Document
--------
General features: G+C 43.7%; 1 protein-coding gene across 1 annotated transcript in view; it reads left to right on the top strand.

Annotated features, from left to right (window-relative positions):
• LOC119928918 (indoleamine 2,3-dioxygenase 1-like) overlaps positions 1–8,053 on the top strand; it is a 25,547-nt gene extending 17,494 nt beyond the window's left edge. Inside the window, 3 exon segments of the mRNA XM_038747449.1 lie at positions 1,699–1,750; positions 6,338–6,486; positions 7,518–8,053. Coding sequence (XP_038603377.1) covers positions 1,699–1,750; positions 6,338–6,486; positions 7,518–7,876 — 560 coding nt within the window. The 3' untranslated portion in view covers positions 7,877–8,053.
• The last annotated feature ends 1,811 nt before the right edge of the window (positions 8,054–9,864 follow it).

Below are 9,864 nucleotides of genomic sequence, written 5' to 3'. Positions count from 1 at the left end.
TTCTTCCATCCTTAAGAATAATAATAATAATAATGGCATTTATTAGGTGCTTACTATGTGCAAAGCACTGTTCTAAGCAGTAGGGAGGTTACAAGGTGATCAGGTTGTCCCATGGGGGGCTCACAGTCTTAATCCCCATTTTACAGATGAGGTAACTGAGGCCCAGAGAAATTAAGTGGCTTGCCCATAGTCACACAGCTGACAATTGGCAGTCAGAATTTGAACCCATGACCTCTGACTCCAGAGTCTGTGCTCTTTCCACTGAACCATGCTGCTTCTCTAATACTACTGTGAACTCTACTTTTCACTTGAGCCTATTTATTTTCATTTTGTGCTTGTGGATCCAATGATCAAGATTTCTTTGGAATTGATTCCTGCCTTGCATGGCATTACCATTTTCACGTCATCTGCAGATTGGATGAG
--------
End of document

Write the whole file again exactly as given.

General features: G+C 43.7%; 1 protein-coding gene across 1 annotated transcript in view; it reads left to right on the top strand.

Annotated features, from left to right (window-relative positions):
• LOC119928918 (indoleamine 2,3-dioxygenase 1-like) overlaps positions 1–8,053 on the top strand; it is a 25,547-nt gene extending 17,494 nt beyond the window's left edge. Inside the window, 3 exon segments of the mRNA XM_038747449.1 lie at positions 1,699–1,750; positions 6,338–6,486; positions 7,518–8,053. Coding sequence (XP_038603377.1) covers positions 1,699–1,750; positions 6,338–6,486; positions 7,518–7,876 — 560 coding nt within the window. The 3' untranslated portion in view covers positions 7,877–8,053.
• The last annotated feature ends 1,811 nt before the right edge of the window (positions 8,054–9,864 follow it).

Below are 9,864 nucleotides of genomic sequence, written 5' to 3'. Positions count from 1 at the left end.
TTCTTCCATCCTTAAGAATAATAATAATAATAATGGCATTTATTAGGTGCTTACTATGTGCAAAGCACTGTTCTAAGCAGTAGGGAGGTTACAAGGTGATCAGGTTGTCCCATGGGGGGCTCACAGTCTTAATCCCCATTTTACAGATGAGGTAACTGAGGCCCAGAGAAATTAAGTGGCTTGCCCATAGTCACACAGCTGACAATTGGCAGTCAGAATTTGAACCCATGACCTCTGACTCCAGAGTCTGTGCTCTTTCCACTGAACCATGCTGCTTCTCTAATACTACTGTGAACTCTACTTTTCACTTGAGCCTATTTATTTTCATTTTGTGCTTGTGGATCCAATGATCAAGATTTCTTTGGAATTGATTCCTGCCTTGCATGGCATTACCATTTTCACGTCATCTGCAGATTGGATGAG